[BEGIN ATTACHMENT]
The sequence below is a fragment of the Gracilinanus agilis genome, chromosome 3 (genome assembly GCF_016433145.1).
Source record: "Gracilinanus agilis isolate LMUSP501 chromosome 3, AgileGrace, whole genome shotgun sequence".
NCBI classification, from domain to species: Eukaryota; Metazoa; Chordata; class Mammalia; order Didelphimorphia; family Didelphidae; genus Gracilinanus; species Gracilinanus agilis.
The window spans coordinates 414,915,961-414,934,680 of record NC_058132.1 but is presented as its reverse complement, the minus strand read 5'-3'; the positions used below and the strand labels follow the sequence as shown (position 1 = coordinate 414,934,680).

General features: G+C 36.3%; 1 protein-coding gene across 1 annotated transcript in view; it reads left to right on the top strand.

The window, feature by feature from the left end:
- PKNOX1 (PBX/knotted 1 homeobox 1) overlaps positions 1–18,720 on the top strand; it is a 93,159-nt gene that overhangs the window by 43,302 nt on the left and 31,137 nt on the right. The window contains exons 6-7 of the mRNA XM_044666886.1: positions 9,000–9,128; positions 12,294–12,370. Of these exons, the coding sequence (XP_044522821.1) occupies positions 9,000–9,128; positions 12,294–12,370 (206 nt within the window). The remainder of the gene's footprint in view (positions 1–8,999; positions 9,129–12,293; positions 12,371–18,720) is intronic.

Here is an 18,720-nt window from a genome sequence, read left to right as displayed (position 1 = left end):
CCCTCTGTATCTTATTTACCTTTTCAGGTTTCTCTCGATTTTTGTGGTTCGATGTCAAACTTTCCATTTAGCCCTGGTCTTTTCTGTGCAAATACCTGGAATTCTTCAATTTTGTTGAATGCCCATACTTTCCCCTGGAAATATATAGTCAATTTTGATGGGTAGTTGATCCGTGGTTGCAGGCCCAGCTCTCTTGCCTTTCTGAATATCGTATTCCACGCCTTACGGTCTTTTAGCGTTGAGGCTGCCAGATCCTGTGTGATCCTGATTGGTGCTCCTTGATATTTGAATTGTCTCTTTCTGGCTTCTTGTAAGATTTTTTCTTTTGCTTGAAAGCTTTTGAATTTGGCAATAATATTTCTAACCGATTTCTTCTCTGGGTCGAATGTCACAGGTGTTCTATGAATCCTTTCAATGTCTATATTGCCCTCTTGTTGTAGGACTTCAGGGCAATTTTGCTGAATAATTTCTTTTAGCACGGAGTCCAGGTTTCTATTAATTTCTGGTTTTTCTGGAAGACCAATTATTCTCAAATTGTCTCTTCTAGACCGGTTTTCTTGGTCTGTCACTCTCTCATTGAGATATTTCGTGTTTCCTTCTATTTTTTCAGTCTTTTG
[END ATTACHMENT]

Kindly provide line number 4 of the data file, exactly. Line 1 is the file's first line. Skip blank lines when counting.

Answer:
The window spans coordinates 414,915,961-414,934,680 of record NC_058132.1 but is presented as its reverse complement, the minus strand read 5'-3'; the positions used below and the strand labels follow the sequence as shown (position 1 = coordinate 414,934,680).